George Conway group blisters Mitch McConnell: He "violated and abased the solemn oaths he took"

A small group of anti-Trump Republican operatives has set its sights on the self-proclaimed "Grim Reaper"

Published May 28, 2020 5:15PM (EDT)

Senate Majority Leader Mitch McConnell (AP Photo/Patrick Semansky)
Senate Majority Leader Mitch McConnell (AP Photo/Patrick Semansky)

An anti-Trump super PAC launched by a group of veteran Republican operatives has dropped a new attack ad targeting Senate Majority Leader Mitch McConnell, R-Ky., accusing him of profiteering while his home state flounders.

The ad dubs McConnell "Rich Mitch" as it calls out his $34 million net worth after many years spent away from Kentucky in Washington. The state he represents ranks among the lowest states in terms of jobs, health care and education.

"After 35 years, Kentuckians are still waiting for the kinds of opportunities Mitch worked so hard to give himself," the narrator says in a loose Appalachian drawl.

The spot was produced by the Lincoln Project, a group led by anti-Trump Republican lawyer George Conway — the famous "Never Trump" antagonist and husband of White House counselor Kellyanne Conway.

In a statement accompanying the ad, George Conway argued that McConnell should be ousted for allegedly "fixing" President Donald Trump's impeachment.

"When he fixed the impeachment trial by blocking evidence of Trump's high crimes and misdemeanors, McConnell violated and abased the solemn oaths he took as a United States senator," Conway said.

"Add in the fact that as our ad shows, he's managed to do much better for himself than for the people of Kentucky, and it becomes a no-brainer: McConnell has to go," he added.

McConnell blew off the ad and its backers as irrelevant. 

"No scam PAC of grifters has ever been less relevant and no group of DC consultants will be forgotten faster than these thieves who bet everything on three days of dishonest ads in Kentucky," his campaign said in a statement.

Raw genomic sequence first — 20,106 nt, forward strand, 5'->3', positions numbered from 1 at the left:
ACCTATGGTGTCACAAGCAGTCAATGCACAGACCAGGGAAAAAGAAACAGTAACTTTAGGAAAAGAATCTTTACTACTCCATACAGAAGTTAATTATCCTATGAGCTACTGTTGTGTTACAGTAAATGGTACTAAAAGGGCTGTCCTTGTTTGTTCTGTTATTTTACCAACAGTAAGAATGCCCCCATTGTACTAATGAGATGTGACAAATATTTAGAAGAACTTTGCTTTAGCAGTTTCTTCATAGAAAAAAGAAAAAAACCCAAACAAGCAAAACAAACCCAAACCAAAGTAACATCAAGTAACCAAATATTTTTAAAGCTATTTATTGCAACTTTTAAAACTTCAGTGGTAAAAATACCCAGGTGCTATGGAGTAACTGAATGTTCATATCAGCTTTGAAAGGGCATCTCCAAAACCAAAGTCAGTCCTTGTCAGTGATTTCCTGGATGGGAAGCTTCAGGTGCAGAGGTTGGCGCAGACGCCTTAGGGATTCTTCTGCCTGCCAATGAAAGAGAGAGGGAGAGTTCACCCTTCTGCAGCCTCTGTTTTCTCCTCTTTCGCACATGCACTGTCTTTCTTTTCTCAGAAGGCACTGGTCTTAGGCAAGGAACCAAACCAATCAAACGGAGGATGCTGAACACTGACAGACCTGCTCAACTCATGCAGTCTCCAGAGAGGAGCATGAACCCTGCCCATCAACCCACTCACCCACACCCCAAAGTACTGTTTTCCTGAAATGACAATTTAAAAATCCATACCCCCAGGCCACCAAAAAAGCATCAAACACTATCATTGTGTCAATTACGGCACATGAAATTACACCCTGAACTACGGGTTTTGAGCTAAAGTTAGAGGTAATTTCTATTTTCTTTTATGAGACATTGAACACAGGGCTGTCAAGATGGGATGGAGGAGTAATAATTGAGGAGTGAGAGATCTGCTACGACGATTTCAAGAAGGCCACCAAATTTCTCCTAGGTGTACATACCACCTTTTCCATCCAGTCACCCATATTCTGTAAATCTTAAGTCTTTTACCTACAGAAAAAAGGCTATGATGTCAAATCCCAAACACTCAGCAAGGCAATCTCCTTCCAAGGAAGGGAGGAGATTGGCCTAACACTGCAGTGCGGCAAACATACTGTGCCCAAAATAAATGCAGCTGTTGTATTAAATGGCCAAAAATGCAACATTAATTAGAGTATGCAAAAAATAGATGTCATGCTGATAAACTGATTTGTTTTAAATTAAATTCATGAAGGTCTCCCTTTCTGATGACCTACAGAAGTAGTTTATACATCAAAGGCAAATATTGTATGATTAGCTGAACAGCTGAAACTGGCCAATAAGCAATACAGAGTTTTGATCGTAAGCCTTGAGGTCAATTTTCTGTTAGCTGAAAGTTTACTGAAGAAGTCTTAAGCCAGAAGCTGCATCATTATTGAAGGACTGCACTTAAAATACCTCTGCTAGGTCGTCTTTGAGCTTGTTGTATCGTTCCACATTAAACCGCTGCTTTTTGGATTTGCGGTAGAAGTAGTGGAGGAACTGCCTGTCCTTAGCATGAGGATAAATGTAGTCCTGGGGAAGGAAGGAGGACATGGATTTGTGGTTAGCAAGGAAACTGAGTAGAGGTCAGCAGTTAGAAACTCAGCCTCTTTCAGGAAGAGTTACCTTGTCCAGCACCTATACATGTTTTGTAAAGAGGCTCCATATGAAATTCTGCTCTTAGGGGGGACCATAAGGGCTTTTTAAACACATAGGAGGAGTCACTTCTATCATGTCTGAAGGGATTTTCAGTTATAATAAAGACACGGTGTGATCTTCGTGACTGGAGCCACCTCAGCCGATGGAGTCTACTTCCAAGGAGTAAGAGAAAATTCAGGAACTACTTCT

Though the Lincoln Project is slim on resources for a super PAC, the group relishes taking shots at President Donald Trump and his allies. Its signature biting tone has aided several ads in going viral, well beyond the reach of their modest buys.

The president, himself, has contributed to the group's notoriety, calling its members "LOSERS" and a "disgrace" in a series of midnight tweets after an ad trashed him for his self-obsessed response to the coronavirus pandemic. That ad subsequently went viral.

Kellyanne Conway felt compelled to respond the next day, claiming that the Lincoln Project's founders — which, in addition to her husband, include former McCain campaign manager Steve Schmidt and political strategists Rick Wilson and Jennifer Horn — had "never achieved what I achieved, which is success as a presidential campaign manager. They all failed."

Polls show that McConnell faces a tougher bout than expected from Democratic challenger Amy McGrath, a retired Marine lieutenant colonel who has kept up the heat in spite of a party machine seemingly reluctant to pour resources into what it assumes is a long-shot race.

The Lincoln Project's ads targeting Trump have included several attacks on his handling of the pandemic, including one released early this month which provided a dark twist on former President Ronald Reagan's celebrated 1984 "Morning in America" campaign spot.

That ad focused on the skyrocketing unemployment rate, as well as the death toll from COVID-19. "If we have another four years like this, will there even be an America?" the narrator asked.

An earlier ad from April argued that Trump "just didn't care" about the pandemic, simply wanting to spend his time at "campaign rallies and golfing."

Two months earlier, the Lincoln Project launched an ad against embattled incumbent Sen. Susan Collins, R-Maine, specifically targeting the nominally pro-choice, middle-of-the-road Republican for her support of McConnell. Collins' fealty showed that she was "there to support corruption and loyalty to a political party," the ad said.

McConnell's own dark-money group, One Nation, has so far dropped $1.5 million this year into ads shielding Collins. In January, Collins claimed the title of "most unpopular senator" — previously held, of course, by McConnell.

You can watch the ad below via YouTube:

By Roger Sollenberger

Roger Sollenberger was a staff writer at Salon (2020-21). Follow him on Twitter @SollenbergerRC.

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